Candidates should have recently received or be close to obtaining their Ph.D. degree (or equivalent) and have a strong background in one or more of the following disciplines: computer science, data science and machine learning, or bioinformatics and computational biology.
Interested applicants are invited to email email@example.com
Characterization of the Cancer Microbiome With Machine Learning
While the burden of cancer caused by infections is high, the attributable fraction is believed to be highly under-estimated by much of the cancer community. Identification of new cancer microbes has the potential to significantly reduce the global impact of cancer. However, identification of viruses or bacteria in tumors is highly challenging based short sequencing reads.
To address this challenge, our lab develops machine learning-based sequence analysis frameworks to better characterize the landscape of microbes that underlie different cancer types and correlate cancer-associated microbial species and proteins with prognoses and treatment responses.
Biologically Informed Classifiers of Cancer Treatment Responses
A major difficulty limiting the translational potential of machine learning methods is low biological interpretability. More complex models often lead to better performance, but these are typically less interpretable and therefore less likely to contribute to biological or clinical cancer research.
Our lab develops methods to construct biologically motivated classifiers of cancer treatment responses and prognoses by incorporating biological knowledge and databases with cancer genomics.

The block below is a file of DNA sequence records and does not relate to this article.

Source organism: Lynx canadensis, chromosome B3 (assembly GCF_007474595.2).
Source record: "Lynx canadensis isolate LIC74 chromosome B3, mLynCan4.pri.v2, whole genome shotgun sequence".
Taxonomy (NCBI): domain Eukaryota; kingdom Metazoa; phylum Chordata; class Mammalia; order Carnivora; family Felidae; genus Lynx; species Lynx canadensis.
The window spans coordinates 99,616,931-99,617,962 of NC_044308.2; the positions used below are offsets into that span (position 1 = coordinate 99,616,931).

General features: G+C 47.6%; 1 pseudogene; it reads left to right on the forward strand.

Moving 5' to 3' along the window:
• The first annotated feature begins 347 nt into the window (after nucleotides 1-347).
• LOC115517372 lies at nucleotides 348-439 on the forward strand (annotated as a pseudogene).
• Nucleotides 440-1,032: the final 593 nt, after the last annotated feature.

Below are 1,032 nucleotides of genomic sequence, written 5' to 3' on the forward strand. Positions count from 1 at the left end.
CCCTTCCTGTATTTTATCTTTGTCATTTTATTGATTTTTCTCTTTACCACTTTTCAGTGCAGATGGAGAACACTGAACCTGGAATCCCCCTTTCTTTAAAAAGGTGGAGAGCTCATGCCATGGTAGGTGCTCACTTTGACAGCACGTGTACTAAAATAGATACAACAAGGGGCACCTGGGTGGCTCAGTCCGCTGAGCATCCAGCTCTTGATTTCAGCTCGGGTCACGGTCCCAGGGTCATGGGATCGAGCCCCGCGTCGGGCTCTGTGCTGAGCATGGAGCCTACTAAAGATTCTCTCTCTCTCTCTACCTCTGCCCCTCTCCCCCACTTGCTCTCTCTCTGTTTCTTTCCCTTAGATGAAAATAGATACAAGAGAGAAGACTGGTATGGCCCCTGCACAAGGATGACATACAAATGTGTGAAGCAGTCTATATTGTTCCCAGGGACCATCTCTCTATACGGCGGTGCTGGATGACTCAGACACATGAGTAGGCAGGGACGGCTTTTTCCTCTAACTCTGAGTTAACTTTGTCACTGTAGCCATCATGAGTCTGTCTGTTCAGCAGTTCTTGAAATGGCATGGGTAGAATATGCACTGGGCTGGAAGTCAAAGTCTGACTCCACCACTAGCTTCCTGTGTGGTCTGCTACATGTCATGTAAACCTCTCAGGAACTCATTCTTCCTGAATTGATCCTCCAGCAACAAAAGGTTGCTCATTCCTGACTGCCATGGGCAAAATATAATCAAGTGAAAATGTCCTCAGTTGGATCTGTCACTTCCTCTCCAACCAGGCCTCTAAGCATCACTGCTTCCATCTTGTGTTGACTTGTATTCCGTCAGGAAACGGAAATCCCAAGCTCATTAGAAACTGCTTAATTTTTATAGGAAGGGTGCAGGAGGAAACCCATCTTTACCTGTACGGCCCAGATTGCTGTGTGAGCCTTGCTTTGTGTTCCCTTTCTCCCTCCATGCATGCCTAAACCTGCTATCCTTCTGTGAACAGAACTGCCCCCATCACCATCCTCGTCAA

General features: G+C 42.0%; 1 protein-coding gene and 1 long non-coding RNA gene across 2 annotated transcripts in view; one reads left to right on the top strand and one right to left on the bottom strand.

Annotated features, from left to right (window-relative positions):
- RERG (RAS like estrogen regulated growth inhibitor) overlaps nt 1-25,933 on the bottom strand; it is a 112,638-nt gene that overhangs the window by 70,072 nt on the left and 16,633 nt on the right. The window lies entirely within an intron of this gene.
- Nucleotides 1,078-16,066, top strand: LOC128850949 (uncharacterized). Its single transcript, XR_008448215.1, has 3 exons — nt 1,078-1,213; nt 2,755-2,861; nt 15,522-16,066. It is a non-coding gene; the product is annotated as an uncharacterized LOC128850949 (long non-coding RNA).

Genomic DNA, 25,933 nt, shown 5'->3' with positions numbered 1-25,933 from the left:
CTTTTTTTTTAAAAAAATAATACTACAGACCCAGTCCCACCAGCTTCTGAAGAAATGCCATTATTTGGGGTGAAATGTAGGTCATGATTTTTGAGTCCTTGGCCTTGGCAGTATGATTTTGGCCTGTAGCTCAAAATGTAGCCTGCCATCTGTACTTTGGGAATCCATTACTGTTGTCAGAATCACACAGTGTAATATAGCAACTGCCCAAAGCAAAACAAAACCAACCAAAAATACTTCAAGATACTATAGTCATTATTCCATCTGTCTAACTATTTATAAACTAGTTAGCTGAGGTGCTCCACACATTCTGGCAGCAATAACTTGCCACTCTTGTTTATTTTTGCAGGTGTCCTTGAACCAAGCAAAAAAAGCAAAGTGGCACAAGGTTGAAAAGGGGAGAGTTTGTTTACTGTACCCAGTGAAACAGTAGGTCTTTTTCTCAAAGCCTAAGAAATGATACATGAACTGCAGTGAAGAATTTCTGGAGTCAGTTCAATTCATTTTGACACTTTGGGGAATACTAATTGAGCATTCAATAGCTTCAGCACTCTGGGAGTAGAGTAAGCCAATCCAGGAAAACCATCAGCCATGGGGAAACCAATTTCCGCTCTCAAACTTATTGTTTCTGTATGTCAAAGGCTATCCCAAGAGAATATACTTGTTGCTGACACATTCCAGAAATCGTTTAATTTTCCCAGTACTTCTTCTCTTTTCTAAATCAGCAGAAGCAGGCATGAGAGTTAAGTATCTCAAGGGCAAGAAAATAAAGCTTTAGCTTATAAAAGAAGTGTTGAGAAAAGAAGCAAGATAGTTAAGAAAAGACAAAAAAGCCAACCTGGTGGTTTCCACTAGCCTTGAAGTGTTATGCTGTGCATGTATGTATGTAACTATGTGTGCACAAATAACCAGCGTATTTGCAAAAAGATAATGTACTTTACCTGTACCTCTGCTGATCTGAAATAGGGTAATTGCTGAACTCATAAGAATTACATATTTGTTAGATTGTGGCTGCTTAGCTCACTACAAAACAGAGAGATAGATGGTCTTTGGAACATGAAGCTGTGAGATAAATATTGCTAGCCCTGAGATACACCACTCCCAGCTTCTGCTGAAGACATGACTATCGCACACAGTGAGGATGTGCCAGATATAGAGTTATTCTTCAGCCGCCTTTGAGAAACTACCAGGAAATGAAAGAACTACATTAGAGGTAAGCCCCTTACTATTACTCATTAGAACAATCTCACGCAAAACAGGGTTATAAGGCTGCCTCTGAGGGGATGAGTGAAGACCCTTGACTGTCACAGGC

Elbasir, A., Ye, Y., Schäffer, D.E., Hao, X., Wickramasinghe, J., Tsingas, K., Lieberman, P.M., Long, Q., Morris, Q., Zhang, R., et al. “A Deep Learning Approach Reveals Unexplored Landscape of Viral Expression in Cancer.” Nat Commun. 2023 Feb 11;14(1):785. doi: 10.1038/s41467-023-36336-z.
Patterson A., Auslander N. “Mutated Processes Predict Immune Checkpoint Inhibitor Therapy Benefit in Metastatic Melanoma.” Nat Commun. 2022 Sep 19;13(1):5151. doi: 10.1038/s41467-022-32838-4.
Auslander, N., Wolf, Y.I., Koonin, E.V. “In silico learning of tumor evolution through mutational time series.” Proc Natl Acad Sci U S A. 2019 May 7;116(19):9501-9510. doi: 10.1073/pnas.1901695116.
Auslander, N., Gussow, A.B., Benler, S., Wolf, Y.I., Koonin, E.V. “Seeker: alignment-free identification of bacteriophage genomes by deep learning.” Nucleic Acids Res. 2020 Dec 2;48(21):e121. doi: 10.1093/nar/gkaa856.
Auslander, N., Zhang, G., Lee, J.S., Frederick, D.T., Miao, B., Moll, T., Tian, T., Wei, Z., Madan, S., Sullivan, R.J., et al. “Robust prediction of response to immune checkpoint blockade therapy in metastatic melanoma.” Nat Med. 2018 Oct;24(10):1545-1549. doi: 10.1038/s41591-018-0157-9. Epub 2018 Aug 20.
Dario C. Altieri, M.D.
President and Chief Executive Officer
Director, Ellen and Ronald Caplan Cancer Center
Robert and Penny Fox Distinguished Professor, Immunology, Microenvironment & Metastasis Program